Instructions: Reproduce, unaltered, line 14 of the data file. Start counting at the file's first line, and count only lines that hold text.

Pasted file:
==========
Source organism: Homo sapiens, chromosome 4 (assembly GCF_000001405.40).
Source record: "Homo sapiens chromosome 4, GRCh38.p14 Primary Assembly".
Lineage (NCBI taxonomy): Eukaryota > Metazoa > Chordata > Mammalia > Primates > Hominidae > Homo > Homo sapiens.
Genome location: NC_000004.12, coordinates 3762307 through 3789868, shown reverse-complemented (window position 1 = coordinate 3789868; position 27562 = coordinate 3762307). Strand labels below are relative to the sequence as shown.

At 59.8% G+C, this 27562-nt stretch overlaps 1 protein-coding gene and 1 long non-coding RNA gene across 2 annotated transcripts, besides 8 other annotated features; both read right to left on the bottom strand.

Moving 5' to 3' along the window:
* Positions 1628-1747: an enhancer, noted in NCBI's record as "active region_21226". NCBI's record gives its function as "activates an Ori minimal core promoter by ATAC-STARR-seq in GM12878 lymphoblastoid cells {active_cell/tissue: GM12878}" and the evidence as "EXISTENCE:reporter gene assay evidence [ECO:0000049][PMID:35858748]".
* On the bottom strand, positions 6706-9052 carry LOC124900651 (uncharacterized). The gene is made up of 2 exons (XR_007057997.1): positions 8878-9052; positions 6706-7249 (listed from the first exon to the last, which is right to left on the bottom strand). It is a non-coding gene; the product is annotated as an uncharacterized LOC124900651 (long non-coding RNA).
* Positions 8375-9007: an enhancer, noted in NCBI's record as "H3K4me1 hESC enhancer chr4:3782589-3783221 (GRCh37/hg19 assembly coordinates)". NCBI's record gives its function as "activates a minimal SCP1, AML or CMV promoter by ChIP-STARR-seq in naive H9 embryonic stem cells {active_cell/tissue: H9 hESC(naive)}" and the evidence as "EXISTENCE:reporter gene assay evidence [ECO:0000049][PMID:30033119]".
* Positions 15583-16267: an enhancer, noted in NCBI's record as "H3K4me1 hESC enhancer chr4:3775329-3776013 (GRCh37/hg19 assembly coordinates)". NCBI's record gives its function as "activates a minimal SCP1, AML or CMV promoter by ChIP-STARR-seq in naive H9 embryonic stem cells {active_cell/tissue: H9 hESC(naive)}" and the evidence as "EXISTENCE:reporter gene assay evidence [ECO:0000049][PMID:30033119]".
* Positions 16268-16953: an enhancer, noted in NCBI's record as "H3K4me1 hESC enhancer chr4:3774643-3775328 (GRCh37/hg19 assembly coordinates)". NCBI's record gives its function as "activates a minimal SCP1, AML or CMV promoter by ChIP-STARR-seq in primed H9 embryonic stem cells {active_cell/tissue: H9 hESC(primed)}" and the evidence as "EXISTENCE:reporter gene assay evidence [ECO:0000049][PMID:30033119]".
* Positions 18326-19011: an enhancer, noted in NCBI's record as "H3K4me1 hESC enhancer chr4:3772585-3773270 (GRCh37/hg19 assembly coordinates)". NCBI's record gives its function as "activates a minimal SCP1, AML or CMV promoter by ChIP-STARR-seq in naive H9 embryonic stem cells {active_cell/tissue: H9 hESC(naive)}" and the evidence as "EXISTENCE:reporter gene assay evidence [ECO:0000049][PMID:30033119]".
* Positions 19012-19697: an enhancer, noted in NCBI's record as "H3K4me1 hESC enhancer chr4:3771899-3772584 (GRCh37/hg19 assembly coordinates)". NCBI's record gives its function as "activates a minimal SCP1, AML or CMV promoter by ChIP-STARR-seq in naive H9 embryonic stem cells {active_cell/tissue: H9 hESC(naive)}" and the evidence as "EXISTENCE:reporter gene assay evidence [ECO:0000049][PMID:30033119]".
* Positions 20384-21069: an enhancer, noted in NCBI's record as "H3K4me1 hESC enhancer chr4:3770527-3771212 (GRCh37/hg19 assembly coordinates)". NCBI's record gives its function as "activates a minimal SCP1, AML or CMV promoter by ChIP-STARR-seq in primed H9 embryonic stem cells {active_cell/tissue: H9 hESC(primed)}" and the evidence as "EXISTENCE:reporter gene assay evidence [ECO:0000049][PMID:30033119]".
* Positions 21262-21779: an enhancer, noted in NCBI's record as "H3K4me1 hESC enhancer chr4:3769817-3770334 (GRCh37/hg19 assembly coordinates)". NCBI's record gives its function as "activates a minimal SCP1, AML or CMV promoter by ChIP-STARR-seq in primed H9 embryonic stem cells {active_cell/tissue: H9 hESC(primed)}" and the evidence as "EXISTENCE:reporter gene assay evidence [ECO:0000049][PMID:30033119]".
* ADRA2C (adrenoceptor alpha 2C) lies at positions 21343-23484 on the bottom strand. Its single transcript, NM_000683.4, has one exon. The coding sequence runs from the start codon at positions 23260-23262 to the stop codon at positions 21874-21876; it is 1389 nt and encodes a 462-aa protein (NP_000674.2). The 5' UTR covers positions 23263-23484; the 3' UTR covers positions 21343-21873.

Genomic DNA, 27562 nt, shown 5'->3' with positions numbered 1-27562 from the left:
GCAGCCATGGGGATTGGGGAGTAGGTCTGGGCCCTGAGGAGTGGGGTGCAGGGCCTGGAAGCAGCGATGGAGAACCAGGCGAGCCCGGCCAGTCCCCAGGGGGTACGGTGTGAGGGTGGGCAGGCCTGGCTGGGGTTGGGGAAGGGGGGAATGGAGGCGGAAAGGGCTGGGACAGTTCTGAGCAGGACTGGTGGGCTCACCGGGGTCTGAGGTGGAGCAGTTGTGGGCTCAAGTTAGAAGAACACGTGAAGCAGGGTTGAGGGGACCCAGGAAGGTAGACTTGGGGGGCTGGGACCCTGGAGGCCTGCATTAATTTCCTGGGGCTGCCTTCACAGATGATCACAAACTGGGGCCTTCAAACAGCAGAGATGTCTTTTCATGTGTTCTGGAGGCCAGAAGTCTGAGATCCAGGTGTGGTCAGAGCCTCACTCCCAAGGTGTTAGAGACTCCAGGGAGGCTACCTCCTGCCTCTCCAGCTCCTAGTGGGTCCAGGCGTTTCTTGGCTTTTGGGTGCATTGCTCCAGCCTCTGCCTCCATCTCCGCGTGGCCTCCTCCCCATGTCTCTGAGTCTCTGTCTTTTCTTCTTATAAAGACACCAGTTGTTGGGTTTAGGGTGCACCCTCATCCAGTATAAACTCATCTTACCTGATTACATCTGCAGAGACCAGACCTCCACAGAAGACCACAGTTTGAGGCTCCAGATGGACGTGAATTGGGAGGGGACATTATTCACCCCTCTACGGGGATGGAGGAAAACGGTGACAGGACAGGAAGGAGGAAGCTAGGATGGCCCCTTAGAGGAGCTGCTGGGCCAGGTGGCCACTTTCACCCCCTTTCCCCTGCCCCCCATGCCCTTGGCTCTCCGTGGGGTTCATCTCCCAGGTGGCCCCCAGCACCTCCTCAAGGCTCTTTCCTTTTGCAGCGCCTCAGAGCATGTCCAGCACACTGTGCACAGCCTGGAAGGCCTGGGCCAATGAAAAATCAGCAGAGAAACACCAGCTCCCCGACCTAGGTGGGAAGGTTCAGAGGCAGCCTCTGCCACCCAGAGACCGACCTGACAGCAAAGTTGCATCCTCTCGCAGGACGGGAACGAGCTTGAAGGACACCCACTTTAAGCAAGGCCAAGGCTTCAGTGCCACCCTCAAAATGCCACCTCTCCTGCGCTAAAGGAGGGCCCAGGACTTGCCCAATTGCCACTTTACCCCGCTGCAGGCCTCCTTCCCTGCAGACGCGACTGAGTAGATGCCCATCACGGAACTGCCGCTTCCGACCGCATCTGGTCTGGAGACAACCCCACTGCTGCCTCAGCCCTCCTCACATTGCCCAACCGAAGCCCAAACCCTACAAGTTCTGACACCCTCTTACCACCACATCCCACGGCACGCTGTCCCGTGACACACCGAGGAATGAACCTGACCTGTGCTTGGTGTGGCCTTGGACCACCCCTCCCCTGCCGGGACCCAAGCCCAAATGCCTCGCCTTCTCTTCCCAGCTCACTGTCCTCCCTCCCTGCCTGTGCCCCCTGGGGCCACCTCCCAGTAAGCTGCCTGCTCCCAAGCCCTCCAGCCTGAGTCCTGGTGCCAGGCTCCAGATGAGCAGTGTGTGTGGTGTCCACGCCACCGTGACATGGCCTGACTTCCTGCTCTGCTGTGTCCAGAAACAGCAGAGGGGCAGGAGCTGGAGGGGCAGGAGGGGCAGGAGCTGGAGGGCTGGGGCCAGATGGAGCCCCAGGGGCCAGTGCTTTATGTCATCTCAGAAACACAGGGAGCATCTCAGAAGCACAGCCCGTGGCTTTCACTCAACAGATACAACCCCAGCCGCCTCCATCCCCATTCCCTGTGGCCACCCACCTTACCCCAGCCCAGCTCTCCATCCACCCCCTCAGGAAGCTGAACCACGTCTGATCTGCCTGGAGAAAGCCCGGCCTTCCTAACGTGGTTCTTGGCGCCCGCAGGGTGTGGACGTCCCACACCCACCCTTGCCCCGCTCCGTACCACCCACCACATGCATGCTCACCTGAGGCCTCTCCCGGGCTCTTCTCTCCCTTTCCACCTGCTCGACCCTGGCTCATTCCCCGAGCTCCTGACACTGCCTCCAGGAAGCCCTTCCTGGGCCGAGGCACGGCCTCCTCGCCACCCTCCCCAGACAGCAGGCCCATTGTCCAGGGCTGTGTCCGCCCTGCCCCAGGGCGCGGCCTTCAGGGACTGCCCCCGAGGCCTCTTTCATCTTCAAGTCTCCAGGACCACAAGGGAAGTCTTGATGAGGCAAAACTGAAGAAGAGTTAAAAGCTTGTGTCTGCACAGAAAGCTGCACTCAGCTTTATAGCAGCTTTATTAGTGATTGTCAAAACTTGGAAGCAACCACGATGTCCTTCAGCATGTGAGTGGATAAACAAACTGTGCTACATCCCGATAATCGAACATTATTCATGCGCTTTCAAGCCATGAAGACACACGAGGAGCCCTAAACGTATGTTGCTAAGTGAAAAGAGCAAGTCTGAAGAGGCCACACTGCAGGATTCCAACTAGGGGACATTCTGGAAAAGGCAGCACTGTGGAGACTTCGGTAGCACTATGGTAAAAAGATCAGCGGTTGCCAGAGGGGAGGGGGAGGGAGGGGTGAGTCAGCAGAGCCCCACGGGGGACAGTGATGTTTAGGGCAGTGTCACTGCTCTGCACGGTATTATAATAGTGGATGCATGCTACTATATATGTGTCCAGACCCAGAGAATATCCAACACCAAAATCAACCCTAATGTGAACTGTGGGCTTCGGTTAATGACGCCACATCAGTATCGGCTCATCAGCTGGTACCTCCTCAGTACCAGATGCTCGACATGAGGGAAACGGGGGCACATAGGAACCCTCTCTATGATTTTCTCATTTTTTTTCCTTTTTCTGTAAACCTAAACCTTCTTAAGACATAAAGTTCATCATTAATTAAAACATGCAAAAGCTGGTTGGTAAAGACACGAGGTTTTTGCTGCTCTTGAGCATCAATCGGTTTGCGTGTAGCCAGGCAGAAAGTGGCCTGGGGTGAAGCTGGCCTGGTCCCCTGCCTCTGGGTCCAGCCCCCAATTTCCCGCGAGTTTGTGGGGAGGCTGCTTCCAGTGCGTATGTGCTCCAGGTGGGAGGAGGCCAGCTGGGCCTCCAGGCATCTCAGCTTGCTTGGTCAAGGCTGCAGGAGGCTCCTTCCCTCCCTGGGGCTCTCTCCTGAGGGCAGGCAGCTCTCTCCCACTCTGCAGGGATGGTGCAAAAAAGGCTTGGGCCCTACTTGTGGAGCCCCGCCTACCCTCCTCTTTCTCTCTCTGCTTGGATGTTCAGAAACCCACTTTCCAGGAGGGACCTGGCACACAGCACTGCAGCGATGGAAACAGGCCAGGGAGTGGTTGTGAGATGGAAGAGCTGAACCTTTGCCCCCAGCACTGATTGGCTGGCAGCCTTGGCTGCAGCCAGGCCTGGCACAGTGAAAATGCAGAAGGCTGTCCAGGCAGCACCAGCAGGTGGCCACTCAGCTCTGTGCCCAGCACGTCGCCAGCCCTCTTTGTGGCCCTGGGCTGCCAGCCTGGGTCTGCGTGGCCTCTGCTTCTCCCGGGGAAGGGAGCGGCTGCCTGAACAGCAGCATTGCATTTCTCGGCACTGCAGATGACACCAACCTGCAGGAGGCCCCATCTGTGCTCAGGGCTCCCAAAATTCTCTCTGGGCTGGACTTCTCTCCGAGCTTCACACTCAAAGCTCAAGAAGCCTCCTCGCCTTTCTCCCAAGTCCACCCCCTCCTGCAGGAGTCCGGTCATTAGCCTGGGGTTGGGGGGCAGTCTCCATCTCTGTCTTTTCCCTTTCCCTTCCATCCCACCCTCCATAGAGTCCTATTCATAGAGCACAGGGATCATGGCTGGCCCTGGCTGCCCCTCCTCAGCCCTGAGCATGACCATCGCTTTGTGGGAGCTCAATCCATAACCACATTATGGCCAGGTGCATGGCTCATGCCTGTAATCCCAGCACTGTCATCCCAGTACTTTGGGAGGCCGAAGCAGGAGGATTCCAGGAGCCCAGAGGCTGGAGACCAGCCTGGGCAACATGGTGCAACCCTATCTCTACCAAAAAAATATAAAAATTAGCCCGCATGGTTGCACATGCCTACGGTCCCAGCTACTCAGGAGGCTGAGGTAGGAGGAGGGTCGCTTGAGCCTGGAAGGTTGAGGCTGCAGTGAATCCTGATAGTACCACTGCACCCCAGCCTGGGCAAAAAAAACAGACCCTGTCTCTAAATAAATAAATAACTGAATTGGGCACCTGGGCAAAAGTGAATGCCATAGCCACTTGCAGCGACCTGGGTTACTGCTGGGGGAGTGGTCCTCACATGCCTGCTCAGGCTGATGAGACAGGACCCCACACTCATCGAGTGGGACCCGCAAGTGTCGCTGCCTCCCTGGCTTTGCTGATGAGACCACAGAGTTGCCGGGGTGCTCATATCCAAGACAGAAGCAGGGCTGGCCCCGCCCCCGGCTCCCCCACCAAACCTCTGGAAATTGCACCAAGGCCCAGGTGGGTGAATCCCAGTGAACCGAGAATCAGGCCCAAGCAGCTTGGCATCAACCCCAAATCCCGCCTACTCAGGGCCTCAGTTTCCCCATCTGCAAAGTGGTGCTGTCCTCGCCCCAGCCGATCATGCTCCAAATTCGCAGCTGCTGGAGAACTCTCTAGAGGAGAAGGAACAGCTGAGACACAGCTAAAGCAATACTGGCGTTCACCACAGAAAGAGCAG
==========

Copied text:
* Positions 20384-21069: an enhancer, noted in NCBI's record as "H3K4me1 hESC enhancer chr4:3770527-3771212 (GRCh37/hg19 assembly coordinates)". NCBI's record gives its function as "activates a minimal SCP1, AML or CMV promoter by ChIP-STARR-seq in primed H9 embryonic stem cells {active_cell/tissue: H9 hESC(primed)}" and the evidence as "EXISTENCE:reporter gene assay evidence [ECO:0000049][PMID:30033119]".